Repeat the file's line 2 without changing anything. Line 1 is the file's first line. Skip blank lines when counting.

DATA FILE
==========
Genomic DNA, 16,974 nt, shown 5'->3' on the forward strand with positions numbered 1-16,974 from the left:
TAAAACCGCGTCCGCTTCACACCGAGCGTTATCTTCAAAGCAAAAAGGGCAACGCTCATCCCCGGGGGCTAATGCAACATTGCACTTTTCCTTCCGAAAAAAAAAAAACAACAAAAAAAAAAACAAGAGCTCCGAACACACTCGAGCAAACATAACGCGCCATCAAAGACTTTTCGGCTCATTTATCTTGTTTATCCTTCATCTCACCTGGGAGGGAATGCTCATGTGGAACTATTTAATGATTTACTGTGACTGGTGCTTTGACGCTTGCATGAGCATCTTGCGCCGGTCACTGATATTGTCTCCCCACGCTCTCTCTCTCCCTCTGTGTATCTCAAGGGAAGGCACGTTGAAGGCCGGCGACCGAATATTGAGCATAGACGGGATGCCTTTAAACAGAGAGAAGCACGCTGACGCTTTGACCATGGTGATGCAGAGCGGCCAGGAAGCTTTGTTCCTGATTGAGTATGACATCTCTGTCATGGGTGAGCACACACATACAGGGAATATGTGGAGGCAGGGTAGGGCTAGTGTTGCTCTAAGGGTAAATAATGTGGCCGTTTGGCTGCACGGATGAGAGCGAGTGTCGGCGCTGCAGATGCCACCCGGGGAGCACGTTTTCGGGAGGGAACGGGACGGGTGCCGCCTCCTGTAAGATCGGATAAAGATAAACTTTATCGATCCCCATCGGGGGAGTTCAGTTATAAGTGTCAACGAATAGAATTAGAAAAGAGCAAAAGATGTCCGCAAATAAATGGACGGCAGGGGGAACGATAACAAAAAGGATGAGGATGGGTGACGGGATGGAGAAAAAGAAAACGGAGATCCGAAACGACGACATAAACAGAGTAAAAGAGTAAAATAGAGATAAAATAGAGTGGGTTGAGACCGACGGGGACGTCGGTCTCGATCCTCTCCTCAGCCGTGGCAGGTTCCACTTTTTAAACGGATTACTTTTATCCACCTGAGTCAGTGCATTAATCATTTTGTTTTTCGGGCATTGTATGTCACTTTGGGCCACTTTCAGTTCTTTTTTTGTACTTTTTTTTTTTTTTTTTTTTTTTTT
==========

TAAAACCGCGTCCGCTTCACACCGAGCGTTATCTTCAAAGCAAAAAGGGCAACGCTCATCCCCGGGGGCTAATGCAACATTGCACTTTTCCTTCCGAAAAAAAAAAAACAACAAAAAAAAAAACAAGAGCTCCGAACACACTCGAGCAAACATAACGCGCCATCAAAGACTTTTCGGCTCATTTATCTTGTTTATCCTTCATCTCACCTGGGAGGGAATGCTCATGTGGAACTATTTAATGATTTACTGTGACTGGTGCTTTGACGCTTGCATGAGCATCTTGCGCCGGTCACTGATATTGTCTCCCCACGCTCTCTCTCTCCCTCTGTGTATCTCAAGGGAAGGCACGTTGAAGGCCGGCGACCGAATATTGAGCATAGACGGGATGCCTTTAAACAGAGAGAAGCACGCTGACGCTTTGACCATGGTGATGCAGAGCGGCCAGGAAGCTTTGTTCCTGATTGAGTATGACATCTCTGTCATGGGTGAGCACACACATACAGGGAATATGTGGAGGCAGGGTAGGGCTAGTGTTGCTCTAAGGGTAAATAATGTGGCCGTTTGGCTGCACGGATGAGAGCGAGTGTCGGCGCTGCAGATGCCACCCGGGGAGCACGTTTTCGGGAGGGAACGGGACGGGTGCCGCCTCCTGTAAGATCGGATAAAGATAAACTTTATCGATCCCCATCGGGGGAGTTCAGTTATAAGTGTCAACGAATAGAATTAGAAAAGAGCAAAAGATGTCCGCAAATAAATGGACGGCAGGGGGAACGATAACAAAAAGGATGAGGATGGGTGACGGGATGGAGAAAAAGAAAACGGAGATCCGAAACGACGACATAAACAGAGTAAAAGAGTAAAATAGAGATAAAATAGAGTGGGTTGAGACCGACGGGGACGTCGGTCTCGATCCTCTCCTCAGCCGTGGCAGGTTCCACTTTTTAAACGGATTACTTTTATCCACCTGAGTCAGTGCATTAATCATTTTGTTTTTCGGGCATTGTATGTCACTTTGGGCCACTTTCAGTTCTTTTTTTGTACTTTTTTTTTTTTTTTTTTTTTTTTT